The Guardian has the story.
The May 2021 figure is almost five times that recorded in the same period in 2019, before the pandemic hit, and also includes patients requiring gynaecological services.
Senior doctors said such long delays were causing patients to be left in pain, while experts said the full impact of the pandemic may not yet be known. …
Rachel Power, the Chief Executive of the Patients Association, warned: “The waiting list figures are going one way only – up. And they won’t come down until the NHS can deliver activity faster than patients are presenting with new need.” …
Though the vast majority of patients are supposed to be seen within 18 weeks, six-month waiting lists have doubled for ear, nose and throat services and gastroenterology services when compared to the same period in 2020.
The number of patients waiting for gynaecological services stood at 15,647 in May 2019, rising to 48,168 in May 2020 before reaching 87,628 in the same period this year.
Dr Edward Morris, the President of the Royal College of Obstetricians and Gynaecologists, said the college was very concerned that women were having to wait far too long to be diagnosed.
“The current backlog we are facing in gynaecology is made up of people needing clinically urgent treatment, so many women are being left in pain with these benign conditions.” …
In May, more than 336,000 patients were waiting for treatments for at least a year, with almost 21,000 in Birmingham university hospital alone.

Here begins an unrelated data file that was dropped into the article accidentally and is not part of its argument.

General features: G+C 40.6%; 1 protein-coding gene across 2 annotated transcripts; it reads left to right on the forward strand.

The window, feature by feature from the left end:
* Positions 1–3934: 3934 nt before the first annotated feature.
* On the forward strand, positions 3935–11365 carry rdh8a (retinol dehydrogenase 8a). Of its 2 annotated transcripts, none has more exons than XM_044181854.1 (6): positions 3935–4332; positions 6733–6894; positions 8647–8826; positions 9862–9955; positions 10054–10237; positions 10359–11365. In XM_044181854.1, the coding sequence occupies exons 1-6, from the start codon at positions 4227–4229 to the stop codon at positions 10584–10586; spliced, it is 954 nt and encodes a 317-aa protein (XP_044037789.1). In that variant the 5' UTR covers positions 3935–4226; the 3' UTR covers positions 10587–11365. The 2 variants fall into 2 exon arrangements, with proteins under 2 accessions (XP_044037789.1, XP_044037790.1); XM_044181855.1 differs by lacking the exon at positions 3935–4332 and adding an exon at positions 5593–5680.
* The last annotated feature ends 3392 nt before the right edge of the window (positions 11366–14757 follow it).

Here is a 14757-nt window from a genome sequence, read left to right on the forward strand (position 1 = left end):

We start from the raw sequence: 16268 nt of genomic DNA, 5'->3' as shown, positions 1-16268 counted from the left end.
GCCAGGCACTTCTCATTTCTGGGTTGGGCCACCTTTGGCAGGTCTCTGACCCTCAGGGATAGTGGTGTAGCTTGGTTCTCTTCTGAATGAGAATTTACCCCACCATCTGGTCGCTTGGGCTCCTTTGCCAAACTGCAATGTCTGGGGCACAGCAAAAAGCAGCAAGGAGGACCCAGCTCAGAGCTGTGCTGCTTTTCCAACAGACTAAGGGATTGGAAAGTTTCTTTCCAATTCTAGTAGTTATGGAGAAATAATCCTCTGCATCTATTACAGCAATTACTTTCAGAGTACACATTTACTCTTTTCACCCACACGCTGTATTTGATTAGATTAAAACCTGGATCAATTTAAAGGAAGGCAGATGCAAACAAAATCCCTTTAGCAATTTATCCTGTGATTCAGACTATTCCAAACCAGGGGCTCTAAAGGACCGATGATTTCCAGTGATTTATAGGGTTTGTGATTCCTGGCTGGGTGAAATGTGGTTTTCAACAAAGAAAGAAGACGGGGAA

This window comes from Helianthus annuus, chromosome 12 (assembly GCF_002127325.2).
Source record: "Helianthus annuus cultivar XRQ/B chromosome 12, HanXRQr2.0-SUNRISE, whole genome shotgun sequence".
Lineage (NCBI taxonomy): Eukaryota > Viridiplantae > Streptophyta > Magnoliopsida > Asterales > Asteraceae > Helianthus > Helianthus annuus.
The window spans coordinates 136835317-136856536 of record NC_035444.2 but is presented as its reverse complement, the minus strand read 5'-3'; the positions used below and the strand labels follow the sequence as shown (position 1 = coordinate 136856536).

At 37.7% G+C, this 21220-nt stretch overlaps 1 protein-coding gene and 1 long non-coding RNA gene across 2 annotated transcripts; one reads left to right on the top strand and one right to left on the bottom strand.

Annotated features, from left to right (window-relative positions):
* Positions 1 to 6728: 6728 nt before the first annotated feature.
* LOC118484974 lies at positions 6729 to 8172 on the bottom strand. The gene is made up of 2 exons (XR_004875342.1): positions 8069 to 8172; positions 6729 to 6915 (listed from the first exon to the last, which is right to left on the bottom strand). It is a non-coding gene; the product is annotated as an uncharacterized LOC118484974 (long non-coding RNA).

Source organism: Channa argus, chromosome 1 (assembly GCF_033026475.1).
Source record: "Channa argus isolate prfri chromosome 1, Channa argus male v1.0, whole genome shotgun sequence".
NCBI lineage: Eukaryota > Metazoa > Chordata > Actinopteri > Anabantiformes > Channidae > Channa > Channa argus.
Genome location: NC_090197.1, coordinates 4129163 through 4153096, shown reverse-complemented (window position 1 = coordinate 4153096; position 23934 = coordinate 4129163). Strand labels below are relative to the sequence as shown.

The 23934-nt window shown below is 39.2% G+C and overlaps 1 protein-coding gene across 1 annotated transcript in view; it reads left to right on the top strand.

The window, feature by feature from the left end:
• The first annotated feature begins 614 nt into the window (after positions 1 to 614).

The hospital also recorded the longest median wait time, with patients waiting an average of 18 weeks, while some patients were waiting even longer for certain treatments. …
The figures come just before NHS England releases its latest monthly statistics on waiting times for treatments including A&E care, surgery and cancer care, which officials believe will be grim reading.
An NHS spokesperson said: “Despite the significant disruption caused by the pandemic, with staff treating 410,000 seriously ill Covid patients and launching the biggest and fastest vaccination programme in our history, NHS services continued to be available for patients who needed them, and are now making good use of the £1 billion in additional funding for elective recovery.
“The number of routine treatments and operations performed by NHS staff is increasing, with cancer and mental health services back at pre-pandemic levels, and so we continue to urge anyone who needs the NHS to come forward so we can help you.”
Worth reading in full.
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